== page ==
Data as a Source for Competitive Advantage

Consequently, one can state:

“Access to Big Data, and the ability to handle it can potentially result in Competitive Advantage.”

This fact challenges the theory of RBV, since data itself is not rare and thus does not meet the VRIN criteria (Braganza et al., 2017). Nevertheless, it has been shown that Big Data capabilities has significant positive effects on market and operational performance (Gupta & George, 2016). Research showed that “the more systematic the analysis, utilization and management of Big Data, the more extensive the utilization of Big Data in the organization”, and “the higher the top management understanding of the importance of Big Data use, the higher the contribution of Big Data to organizational competitive advantage” (Kamioka & Tapanainen, 2014).

Ransbotham and Kiron (2017) claim that due to this potential for CA, ownership of valuable data is altering power relationships within industries and even within companies, which is why data governance will be an increasingly important organizational capability. They especially encourage data sharing or trading between organizations, even between competitors, since it still yields win-win-situations.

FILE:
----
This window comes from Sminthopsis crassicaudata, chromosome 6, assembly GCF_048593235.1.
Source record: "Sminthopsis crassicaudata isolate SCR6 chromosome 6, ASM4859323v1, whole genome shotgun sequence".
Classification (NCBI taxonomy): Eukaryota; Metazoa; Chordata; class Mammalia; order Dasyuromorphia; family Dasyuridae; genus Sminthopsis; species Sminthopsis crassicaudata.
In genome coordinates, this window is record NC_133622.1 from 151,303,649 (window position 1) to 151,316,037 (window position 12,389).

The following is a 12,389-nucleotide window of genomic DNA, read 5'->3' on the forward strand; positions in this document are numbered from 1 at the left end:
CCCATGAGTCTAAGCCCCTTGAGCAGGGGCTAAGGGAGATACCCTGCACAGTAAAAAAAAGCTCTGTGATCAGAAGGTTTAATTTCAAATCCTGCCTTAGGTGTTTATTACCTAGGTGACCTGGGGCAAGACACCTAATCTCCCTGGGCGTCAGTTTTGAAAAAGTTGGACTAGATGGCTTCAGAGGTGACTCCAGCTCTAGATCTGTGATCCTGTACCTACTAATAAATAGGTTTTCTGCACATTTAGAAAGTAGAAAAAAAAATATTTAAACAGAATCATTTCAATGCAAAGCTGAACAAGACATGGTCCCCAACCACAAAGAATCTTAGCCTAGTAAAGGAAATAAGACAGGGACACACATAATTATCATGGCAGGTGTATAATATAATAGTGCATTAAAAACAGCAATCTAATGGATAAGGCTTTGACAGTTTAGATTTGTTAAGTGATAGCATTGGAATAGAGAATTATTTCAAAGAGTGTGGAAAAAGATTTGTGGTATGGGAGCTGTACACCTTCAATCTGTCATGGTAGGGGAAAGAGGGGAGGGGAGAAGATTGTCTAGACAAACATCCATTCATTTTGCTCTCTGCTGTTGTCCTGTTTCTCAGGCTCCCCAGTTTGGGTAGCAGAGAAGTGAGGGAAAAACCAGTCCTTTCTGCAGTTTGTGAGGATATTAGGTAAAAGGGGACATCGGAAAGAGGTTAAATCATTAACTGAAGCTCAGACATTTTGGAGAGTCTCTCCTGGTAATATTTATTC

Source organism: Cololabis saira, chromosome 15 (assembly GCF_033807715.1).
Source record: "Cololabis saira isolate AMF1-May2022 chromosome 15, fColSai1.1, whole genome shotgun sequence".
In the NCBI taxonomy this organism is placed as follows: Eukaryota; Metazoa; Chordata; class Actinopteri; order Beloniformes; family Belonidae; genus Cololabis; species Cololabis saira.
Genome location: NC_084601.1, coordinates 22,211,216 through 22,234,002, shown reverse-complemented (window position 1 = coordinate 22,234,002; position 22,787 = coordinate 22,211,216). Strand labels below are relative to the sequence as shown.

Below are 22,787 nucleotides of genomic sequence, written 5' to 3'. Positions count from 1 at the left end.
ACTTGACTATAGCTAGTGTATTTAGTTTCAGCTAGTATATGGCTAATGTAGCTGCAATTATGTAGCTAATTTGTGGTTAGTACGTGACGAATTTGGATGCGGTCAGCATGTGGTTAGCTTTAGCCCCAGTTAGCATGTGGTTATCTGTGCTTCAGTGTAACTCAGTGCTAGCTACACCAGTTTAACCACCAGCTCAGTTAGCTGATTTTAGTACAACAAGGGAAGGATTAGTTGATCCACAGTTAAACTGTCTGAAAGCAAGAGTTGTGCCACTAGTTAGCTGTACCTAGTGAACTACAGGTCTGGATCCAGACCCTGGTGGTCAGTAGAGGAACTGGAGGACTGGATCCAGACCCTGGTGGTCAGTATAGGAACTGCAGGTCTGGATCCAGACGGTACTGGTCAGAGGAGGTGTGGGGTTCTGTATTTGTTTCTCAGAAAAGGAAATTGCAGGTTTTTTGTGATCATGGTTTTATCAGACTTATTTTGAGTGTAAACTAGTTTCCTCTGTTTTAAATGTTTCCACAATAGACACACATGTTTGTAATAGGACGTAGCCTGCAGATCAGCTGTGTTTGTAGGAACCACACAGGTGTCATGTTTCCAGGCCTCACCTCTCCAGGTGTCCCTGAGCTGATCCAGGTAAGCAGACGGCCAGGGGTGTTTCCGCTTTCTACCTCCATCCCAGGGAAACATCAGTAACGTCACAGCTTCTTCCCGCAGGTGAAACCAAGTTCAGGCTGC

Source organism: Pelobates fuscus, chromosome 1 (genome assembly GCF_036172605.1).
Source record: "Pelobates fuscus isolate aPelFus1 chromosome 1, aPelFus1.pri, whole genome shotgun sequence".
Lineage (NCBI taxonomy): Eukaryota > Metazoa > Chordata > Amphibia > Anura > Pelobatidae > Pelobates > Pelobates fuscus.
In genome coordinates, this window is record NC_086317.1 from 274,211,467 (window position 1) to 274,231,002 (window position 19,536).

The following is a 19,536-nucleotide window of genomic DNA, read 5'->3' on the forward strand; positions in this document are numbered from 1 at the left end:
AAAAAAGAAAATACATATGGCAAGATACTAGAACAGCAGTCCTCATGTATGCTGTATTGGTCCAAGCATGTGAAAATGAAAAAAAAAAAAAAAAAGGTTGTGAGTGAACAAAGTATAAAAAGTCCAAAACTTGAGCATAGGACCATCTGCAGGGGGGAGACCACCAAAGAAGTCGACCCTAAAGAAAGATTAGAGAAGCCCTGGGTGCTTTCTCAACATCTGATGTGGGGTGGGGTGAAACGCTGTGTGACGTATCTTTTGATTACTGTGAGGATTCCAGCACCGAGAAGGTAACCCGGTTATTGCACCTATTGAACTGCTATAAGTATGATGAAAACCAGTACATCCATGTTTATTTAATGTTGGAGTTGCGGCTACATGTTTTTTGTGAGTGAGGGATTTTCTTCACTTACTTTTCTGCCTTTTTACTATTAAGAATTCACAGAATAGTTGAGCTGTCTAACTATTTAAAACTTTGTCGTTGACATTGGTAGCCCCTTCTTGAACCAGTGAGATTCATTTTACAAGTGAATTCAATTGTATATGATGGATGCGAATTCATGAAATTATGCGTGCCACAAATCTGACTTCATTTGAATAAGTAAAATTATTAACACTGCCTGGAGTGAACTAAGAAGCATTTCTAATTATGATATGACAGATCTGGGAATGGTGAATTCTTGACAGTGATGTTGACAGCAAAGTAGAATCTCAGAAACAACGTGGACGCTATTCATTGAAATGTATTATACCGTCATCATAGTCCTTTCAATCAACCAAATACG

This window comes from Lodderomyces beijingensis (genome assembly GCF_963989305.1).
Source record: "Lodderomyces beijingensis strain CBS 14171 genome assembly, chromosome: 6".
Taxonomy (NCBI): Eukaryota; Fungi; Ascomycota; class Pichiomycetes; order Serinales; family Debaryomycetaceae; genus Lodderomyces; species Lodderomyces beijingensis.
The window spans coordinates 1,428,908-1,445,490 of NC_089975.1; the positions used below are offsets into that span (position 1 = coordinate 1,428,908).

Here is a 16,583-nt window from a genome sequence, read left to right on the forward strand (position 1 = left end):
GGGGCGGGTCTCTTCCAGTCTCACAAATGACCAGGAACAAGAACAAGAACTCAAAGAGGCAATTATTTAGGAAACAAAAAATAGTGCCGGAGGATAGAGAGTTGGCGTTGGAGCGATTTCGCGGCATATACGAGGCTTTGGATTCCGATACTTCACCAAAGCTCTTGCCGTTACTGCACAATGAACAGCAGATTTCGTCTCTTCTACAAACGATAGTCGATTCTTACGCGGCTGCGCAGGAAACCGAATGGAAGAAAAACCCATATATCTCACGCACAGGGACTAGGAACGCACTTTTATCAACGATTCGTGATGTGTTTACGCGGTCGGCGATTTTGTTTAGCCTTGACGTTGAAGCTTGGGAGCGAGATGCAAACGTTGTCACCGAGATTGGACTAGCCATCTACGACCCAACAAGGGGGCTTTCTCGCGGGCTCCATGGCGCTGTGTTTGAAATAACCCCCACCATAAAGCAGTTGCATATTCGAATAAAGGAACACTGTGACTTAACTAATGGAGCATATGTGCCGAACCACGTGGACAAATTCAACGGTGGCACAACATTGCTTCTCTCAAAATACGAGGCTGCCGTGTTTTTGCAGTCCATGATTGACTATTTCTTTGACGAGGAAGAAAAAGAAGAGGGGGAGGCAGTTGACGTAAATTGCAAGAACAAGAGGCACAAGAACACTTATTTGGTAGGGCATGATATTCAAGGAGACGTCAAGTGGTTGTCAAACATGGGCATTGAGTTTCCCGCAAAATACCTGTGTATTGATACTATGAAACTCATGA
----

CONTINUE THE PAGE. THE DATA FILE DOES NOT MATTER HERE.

However, data trading can be especially difficult since data as information asset is naturally nonrivalrous and only partially exclusive, which means it can be used by multiple parties simultaneously and intellectual property rights may be defined but only incompletely enforced (Pantelis & Aija, 2013). Finding a fair price is already hard, because as experience goods, it is hard to justify the value of the data to a potential buyer without revealing the intrinsic information, but once it is revealed, the value is significantly reduced because of nonrivalry and partial exclusivity.

Additionally, data is often expensive (financially and time-wise) to collect, but nearly cheap to copy or disseminate. All in all, these are the reasons why data privacy, security and ownership remain major challenges for data governance and management in general (Sivarajah et al., 2017). But despite the intimidating challenges with Big Data, Brynjolfsson & McAfee (2017) point out that for realizing significant performance improvements with analytics, you may not need all that much data to start with. Also Ross et al. (2013) suggest, to rather use “little” data more effectively throughout the organization, instead of solely focusing on Big Data.

In the third part of this 5-part series, the relevance of IT infrastructure is elaborated. Stay tuned!